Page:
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Old School Adventure Film with Good, Clean Fun
on July 2, 2005
I don't know the reaction of Clive Cussler fans to this film -- I don't know why the author is so angry about it -- but as an ordinary film fan, 'Sahara' is mostly enjoyable, if not outstanding action adventure film. Matthew McCoaughey is a likable treasure hunting hero Dirk Pitt from 'NUMA'; Steve Zahn is a scene-stealing sidekick (and he is always so) Al Giordino; and Penelope Cruz as a doctor Eva Rojas from WHO, who gets involved with Dirk's adventures. These premises, together with the hidden gold coins made during the time of the Civil War, sound much like 'National Treasure,' and the comparison is interesting because director of 'Sahara' is Breck Eisner ('Taken') also known as son of Michael Eisner.
But 'Sahara' is different from that Nicholas Cage film, and that is the location mostly set in the hot desert of Africa. Dirk, Al, and another NUMA agent Rudi (Rainn Wilson) borrowing a small boat from Admiral Sandecker (William H. Macy), cruise on the river into the desert of Mali, Africa, where he believes a huge US iron-clad ship disappered with gold coins.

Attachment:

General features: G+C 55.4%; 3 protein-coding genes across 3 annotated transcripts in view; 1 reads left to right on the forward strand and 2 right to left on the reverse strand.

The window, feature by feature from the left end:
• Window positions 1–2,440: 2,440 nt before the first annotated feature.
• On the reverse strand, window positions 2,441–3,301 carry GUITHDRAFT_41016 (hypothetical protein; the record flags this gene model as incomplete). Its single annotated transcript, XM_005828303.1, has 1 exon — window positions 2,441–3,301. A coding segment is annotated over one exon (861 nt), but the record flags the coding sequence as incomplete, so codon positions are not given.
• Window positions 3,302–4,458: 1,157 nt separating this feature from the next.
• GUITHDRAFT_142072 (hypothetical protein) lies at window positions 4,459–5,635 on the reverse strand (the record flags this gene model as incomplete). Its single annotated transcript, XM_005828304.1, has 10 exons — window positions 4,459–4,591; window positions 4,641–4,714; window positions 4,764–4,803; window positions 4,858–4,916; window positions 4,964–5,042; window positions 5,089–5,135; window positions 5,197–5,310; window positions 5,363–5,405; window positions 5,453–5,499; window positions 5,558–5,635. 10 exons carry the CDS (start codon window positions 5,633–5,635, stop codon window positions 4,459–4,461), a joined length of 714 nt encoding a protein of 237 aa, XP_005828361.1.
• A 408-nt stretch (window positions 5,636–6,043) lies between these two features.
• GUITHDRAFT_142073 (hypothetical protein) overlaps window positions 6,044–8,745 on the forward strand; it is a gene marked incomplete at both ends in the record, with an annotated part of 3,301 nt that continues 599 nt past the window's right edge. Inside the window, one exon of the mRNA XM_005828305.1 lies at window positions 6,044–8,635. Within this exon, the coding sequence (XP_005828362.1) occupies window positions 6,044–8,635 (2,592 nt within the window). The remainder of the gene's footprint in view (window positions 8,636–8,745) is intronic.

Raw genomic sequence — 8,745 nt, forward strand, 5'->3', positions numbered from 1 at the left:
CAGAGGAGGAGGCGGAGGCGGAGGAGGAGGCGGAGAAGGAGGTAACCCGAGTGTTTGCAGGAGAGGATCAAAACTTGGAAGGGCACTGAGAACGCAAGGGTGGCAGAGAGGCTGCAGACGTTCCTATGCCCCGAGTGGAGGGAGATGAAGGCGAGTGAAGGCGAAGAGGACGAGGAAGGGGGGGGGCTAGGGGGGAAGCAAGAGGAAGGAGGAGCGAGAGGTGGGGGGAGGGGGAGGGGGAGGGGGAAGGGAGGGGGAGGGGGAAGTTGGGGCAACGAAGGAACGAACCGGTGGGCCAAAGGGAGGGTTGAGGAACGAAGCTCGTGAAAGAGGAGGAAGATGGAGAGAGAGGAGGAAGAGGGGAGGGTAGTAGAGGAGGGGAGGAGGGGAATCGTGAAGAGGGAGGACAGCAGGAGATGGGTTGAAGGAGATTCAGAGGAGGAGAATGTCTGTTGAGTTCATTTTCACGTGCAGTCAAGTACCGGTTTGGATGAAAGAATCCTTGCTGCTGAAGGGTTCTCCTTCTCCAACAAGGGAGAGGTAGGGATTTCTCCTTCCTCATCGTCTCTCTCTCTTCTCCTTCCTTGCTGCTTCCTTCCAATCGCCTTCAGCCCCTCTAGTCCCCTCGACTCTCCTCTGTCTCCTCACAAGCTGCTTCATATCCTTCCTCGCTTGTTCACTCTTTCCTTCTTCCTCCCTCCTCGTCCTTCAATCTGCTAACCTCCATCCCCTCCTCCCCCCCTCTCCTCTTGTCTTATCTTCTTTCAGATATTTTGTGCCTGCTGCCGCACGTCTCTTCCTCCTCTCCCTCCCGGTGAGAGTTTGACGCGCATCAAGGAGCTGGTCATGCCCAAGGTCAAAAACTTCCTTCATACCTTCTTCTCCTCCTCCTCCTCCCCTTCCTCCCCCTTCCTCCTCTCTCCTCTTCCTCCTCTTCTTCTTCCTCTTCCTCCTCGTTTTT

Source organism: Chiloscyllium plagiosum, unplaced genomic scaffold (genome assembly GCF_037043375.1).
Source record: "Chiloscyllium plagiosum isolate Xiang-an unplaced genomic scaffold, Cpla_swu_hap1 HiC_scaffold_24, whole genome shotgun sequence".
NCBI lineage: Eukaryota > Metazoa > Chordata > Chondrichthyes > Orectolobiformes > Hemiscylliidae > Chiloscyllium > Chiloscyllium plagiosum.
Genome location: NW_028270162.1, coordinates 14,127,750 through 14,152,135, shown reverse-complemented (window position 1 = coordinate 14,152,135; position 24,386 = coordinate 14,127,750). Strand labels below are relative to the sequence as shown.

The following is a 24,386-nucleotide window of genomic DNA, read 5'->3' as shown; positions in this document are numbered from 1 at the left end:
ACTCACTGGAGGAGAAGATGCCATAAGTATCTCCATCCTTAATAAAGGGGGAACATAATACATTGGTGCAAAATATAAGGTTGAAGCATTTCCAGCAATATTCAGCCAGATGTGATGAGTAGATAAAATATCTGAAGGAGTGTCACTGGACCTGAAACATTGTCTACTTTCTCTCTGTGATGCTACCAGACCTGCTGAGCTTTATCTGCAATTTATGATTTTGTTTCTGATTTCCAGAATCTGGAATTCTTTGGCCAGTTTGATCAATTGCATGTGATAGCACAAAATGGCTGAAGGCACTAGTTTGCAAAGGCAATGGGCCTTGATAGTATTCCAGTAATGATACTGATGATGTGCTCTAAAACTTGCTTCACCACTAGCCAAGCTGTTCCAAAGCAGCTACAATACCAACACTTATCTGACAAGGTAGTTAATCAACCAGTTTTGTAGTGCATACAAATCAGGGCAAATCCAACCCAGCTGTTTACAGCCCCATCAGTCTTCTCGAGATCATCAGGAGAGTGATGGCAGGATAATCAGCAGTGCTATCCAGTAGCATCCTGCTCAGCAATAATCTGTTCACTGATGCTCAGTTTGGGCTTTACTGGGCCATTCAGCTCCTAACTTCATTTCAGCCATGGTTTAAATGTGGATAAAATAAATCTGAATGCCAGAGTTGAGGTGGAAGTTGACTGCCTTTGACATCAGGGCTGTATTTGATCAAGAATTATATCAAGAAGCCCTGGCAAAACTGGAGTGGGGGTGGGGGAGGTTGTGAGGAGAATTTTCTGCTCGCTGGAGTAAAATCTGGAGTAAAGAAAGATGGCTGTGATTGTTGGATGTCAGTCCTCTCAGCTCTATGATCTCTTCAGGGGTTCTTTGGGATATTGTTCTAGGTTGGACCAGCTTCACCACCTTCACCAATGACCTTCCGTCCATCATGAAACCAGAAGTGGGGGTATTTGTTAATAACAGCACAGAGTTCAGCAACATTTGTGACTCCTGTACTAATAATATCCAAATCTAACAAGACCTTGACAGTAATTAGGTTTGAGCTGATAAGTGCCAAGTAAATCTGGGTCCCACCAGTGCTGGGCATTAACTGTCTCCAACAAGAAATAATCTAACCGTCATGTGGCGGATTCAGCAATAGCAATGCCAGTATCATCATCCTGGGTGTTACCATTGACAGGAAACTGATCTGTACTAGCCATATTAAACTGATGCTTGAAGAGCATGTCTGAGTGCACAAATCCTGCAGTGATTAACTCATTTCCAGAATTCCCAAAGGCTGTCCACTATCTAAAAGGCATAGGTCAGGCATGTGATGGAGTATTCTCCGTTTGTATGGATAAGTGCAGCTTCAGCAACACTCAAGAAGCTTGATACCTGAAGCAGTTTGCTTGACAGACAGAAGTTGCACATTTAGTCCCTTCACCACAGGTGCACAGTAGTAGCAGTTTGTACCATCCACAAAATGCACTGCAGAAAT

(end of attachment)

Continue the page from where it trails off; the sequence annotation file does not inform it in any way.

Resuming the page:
At the same time, the film shows us that a deadly plague is killing the people of Mali. So, on the way to the country, Dirk and Al travel with a beautiful doctor Eva, who seeks for the cause of the disease with her senior Dr. Frank (Glynn Turman). Don't call it a contrived story yet, for 'Sahara' is going to get more contrived as the team is attacked by the machine-guns, rockets, tanks, and helicopters of the country's troops, and their incredible adventures begin.
That's it, and that's all I have to say. The film is made with a familiar set-pieces, none of which are particularly imaginative or innovative, but techinically speaking they are fine. Action film fans like me might say we have seen the same kind of scenes -- like, peeping into the 'secret' of one company owner (Lambert Wilson); blowing dynamites without using fuse, or foolishly giving our heroes chances to escape from the villains who just don't think of killing them instantly. You can spot bits from James Bond, bits from Indiana Jones, or bits from any actioners shot in Morocco, the land which provides the wonderful landscapes for the film.
However, in spite of its impossible story and lack of chemistry between McConaughey and Cruz (who is miscast, I am afraid), the whole film goes plesantly enough, with competently done action sequences and authentic images of Africa. Totally unoriginal, but 'Sahara' is still fun to see.